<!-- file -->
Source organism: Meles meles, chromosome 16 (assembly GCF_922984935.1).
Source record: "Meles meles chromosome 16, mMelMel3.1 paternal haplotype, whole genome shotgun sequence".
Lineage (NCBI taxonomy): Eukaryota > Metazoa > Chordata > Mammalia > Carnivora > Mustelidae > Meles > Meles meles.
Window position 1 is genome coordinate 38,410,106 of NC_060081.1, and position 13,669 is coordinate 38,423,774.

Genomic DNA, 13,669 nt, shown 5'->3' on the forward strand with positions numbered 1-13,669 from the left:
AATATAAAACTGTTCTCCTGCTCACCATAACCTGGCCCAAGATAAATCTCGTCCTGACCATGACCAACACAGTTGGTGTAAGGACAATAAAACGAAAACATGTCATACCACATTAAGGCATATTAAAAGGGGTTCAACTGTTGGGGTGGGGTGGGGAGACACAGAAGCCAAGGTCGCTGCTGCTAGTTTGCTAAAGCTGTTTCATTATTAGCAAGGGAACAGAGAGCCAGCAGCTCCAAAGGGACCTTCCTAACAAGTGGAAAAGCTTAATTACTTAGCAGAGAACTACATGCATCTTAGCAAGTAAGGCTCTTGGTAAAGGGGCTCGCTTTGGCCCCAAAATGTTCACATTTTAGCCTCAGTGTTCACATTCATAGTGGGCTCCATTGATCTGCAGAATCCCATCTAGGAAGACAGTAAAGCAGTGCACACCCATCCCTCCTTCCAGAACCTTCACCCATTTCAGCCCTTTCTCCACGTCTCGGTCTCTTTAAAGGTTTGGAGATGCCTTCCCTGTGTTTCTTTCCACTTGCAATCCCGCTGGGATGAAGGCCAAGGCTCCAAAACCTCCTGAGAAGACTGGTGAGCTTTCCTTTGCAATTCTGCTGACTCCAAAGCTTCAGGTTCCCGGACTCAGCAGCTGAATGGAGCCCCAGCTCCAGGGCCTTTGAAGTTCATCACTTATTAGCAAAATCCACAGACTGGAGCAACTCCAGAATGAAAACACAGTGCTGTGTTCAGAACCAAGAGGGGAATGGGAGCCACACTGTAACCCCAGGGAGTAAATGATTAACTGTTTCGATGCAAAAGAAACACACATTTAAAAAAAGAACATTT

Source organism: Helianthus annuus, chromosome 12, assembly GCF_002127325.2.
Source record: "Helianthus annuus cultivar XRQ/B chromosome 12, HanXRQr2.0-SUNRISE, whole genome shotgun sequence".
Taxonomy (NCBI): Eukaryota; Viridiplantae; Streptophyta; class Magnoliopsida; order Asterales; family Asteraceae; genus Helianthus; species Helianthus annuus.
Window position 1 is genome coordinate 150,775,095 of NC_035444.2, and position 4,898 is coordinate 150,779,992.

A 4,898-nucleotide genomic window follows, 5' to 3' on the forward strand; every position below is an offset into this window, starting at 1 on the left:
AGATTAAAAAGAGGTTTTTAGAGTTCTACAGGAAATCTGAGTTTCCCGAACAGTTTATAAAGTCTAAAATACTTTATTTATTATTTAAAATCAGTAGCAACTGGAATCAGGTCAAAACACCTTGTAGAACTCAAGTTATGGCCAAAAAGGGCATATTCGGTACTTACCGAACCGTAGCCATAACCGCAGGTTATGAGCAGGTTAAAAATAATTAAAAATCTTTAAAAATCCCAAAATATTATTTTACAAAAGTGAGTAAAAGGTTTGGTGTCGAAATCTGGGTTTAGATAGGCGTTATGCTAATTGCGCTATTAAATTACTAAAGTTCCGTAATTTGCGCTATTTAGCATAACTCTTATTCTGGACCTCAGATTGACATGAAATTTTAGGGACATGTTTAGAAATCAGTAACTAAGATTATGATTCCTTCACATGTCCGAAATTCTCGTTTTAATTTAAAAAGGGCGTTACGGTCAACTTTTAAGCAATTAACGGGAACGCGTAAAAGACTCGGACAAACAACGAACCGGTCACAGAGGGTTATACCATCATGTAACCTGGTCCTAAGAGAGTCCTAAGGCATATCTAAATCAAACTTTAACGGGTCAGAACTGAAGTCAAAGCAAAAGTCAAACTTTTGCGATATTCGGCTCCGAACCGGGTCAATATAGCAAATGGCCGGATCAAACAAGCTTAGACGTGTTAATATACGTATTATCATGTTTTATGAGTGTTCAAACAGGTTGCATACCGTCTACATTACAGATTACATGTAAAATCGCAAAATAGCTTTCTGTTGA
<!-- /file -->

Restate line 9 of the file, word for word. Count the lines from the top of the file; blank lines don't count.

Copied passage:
Taxonomy (NCBI): Eukaryota; Viridiplantae; Streptophyta; class Magnoliopsida; order Asterales; family Asteraceae; genus Helianthus; species Helianthus annuus.